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Published: Thursday, July 17, 2014 @ 10:51 PM
Updated: Thursday, July 17, 2014 @ 10:51 PM
DAYTON — Mayor Nan Whaley's comments about immigration prompted a small group of protesters waving American flags and signs denouncing undocumented immigration from Mexico to gather Thursday night outside a building where she was meeting with residents about community issues.
The protesters, many of whom were from Cincinnati, said Whaley has signaled Dayton's willingness to accept some of the undocumented immigrant children who have arrived at the southern U.S. border from Central America. They said they wanted to send a clear message to political leadership that they will not tolerate the welcoming of illegal immigrants into the community.
"They don't have the right," said Zee Zembry, an Arizona resident who is helping a sick relative in Tipp City. "We don't want illegals in Dayton, Ohio."
Whaley said it was sad that people who do not live in Dayton tried to hijack a community meeting to complain about needy children. She said if the children, whom she describes as refugees, need to be distributed across the nation, Dayton would certainly do its part and provide a safe landing spot.
"Of course we would consider being helpful to the country, because we're an immigrant-friendly community," she said.
Whaley was hosting the second of 14 community meetings planned for across the city, which have been billed as a way to promote neighborhood strengths and connect residents with services. About 50 people attended the meeting, where updates were provided on the Dayton Metro Library expansion and the county auditor's revaluation of properties across the city.
The topic turned to illegal immigration when Ron Ungerer, a 63-year-old Xenia resident, stood and addressed the mayor. Ungerer said he wants to know why Mayor Whaley has told some media outlets that she would support accepting some the undocumented children.
"The mayor is on record as having said she wants to bring illegals into the community," he said. "This will be a very destructive thing for our neighborhoods ... where will they put them?"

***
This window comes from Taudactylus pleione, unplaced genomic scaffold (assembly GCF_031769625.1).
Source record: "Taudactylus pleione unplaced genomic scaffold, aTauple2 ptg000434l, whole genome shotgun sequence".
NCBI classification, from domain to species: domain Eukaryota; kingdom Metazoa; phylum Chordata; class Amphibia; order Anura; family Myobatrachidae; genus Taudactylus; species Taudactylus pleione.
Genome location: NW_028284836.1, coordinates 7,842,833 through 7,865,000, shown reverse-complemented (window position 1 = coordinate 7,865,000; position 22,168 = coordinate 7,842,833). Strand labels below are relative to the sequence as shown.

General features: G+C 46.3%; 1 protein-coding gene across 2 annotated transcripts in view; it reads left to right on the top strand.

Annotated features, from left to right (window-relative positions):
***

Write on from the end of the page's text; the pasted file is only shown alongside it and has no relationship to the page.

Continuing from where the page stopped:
Though he lives in Xenia, Ungerer said what happens in Dayton impacts the entire region, including the surrounding communities. He is demanding Whaley recant all statements of support of providing facilities for the illegal immigrants.
The mayor said Dayton, along with many other U.S. cities, has been in communication with the U.S. Department of Health and Human Services about the immigrant children at the southern borders. The department, she said, has tried to identify cities that have facilities that could accept and accommodate some of the thousands of child refugees.
Whaley said Dayton would likely be a destination for some of the children. But she noted there is no news on the fate of the immigrant children and Congress would have to take action to finance their placement in communities nationwide.
"We are an open community, and we are open to immigrants," she said. "The anger about something that hasn't even happened, and the fact that Congress hasn't even acted, makes this all very strange to me."
Outside the meeting place, some protesters and attendees became embroiled in a heated argument, where they traded sharp words. One visitor said the protesters had no right to disrupt a neighborhood meeting that had nothing to do with immigration issues.
But some protesters said they do not know whether Whaley was discussing any of her plans for the immigrant children.
Published: Sunday, July 22, 2018 @ 2:55 PM
DAYTON — Flyer, the baby bald eagle who just took her first flight Tuesday, has died.
Jim Weller, founder of Eastwood Eagle watchers, confirmed with us that the 87-day-old eagle was struck by a delivery truck while attempting to cross Interstate 75 in Dayton Sunday morning.